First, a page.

“Not just the PTSD, but there’s warriors out there that while they are deployed – and the family is at home – that is a concern for them while they are deployed, and the protection dog is at home watching over their most valuable assets, which is their wife and children,” Perry said. “That enables them to operate more effectively and more peacefully.”

Baden K-9 is Canadian-based. It’s a decades-old family- and veteran-owned and operated company, with every dog from German bloodlines.

“My father and where the foundation of where the company came from, we don’t look for a specific look. We are looking for a capability. Where the retriever used to retrieve and that was tested on its capability, now it’s tested on its look,” Perry said.

Perry said whatever the SOWW veteran wants out of the dog, he gets.

“It varies on the need,” Perry said. “If they are looking for a trained, a fully-trained dog can be anywhere from 10 to 13, 14 months.”

Training doesn’t happen overnight, and the wait list is long.

“There is a lot of veterans out there waiting,” Perry said. “I’ve spoke to veterans before…they’ve been waiting a couple of years to get a dog. You know two minutes is a long time; two years is a very long time. How does a dog go to places that medicine and men can’t?”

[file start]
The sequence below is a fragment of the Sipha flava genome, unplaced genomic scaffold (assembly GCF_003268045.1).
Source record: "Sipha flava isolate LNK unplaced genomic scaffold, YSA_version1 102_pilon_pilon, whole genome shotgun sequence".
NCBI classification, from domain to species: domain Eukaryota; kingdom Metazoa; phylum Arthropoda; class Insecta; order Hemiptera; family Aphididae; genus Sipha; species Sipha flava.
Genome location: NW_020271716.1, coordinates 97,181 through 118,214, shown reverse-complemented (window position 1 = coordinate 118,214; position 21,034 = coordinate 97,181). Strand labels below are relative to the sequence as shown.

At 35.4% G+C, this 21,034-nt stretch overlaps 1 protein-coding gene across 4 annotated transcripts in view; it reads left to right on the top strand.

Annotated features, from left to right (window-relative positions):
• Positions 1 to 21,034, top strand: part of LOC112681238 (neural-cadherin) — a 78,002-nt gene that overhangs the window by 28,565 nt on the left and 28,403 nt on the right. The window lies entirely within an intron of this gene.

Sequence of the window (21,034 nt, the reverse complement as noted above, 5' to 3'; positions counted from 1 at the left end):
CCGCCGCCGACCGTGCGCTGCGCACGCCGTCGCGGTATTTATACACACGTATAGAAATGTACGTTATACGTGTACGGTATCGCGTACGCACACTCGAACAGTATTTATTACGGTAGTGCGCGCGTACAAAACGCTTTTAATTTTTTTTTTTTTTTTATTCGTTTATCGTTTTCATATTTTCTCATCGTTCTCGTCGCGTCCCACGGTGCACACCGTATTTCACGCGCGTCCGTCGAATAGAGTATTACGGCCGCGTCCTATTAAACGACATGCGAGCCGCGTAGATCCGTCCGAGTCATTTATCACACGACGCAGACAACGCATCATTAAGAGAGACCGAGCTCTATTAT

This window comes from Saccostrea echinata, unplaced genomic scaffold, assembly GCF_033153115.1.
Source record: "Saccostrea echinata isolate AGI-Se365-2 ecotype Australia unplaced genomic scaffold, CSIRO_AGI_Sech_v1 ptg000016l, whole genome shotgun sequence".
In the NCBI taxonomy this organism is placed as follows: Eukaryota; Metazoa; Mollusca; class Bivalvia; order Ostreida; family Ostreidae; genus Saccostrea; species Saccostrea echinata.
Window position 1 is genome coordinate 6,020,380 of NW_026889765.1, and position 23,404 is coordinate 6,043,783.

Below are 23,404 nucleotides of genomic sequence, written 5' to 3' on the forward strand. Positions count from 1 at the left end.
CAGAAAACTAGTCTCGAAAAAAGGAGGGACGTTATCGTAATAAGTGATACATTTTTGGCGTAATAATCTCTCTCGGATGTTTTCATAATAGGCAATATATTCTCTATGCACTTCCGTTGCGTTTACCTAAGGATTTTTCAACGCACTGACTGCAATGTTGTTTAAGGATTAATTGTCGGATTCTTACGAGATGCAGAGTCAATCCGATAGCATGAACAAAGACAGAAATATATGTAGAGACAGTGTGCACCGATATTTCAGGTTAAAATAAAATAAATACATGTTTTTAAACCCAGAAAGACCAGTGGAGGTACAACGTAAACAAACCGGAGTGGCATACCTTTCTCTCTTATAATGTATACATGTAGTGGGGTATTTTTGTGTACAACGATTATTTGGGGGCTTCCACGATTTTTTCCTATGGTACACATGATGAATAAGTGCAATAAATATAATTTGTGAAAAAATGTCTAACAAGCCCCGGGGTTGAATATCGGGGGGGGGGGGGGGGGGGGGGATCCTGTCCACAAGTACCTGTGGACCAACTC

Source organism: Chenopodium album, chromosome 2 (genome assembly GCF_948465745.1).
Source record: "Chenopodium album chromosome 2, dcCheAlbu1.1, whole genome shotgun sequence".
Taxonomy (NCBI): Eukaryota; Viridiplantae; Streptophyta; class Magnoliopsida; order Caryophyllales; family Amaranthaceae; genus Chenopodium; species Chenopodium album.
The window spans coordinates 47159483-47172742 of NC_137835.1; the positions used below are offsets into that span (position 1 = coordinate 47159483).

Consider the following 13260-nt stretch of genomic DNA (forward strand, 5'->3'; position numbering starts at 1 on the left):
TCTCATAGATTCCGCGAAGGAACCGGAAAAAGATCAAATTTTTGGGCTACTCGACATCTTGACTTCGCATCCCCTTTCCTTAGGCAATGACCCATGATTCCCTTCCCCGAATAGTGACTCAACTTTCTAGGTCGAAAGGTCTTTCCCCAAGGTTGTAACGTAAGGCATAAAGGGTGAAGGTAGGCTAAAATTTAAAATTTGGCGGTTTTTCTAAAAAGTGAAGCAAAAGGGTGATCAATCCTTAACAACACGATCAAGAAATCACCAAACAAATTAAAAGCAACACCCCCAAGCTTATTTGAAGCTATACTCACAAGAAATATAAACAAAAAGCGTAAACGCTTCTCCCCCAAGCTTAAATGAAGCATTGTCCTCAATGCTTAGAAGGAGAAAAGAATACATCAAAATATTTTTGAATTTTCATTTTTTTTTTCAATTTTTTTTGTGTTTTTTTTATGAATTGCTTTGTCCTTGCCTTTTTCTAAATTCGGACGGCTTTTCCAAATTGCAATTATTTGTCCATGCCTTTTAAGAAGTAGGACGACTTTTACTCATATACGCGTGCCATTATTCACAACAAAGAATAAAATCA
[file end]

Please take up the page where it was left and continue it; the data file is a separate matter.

Whitenect may have some of that answer.

“The greatest thing that a dog can do for the warrior is it forces him to reconnect with other human beings,” he said. “One of the greatest challenges for warriors that are suffering from emotional distress of combat, physical trauma or combat brain trauma is isolation. They get isolated from their teams, their units, unfortunately, and then begin to isolate themselves, by choice, mostly by choice, from their families, from their friends. So for me it was a re-sharpening and a re-edging of myself as a knife, which is really what all warriors fear the most is becoming dull and no longer being dangerous.”

So one by one, SOWW and Baden K-9 are slowly chipping away at the number 22, with Josh’s memory in mind, finding ways to fight the clock and get more of these dogs into the hands of active special operations members as well as veterans.

The goal is for SOWW to keep growing its partnerships to be able to integrate more of the dogs into veterans’ lives and make a difference.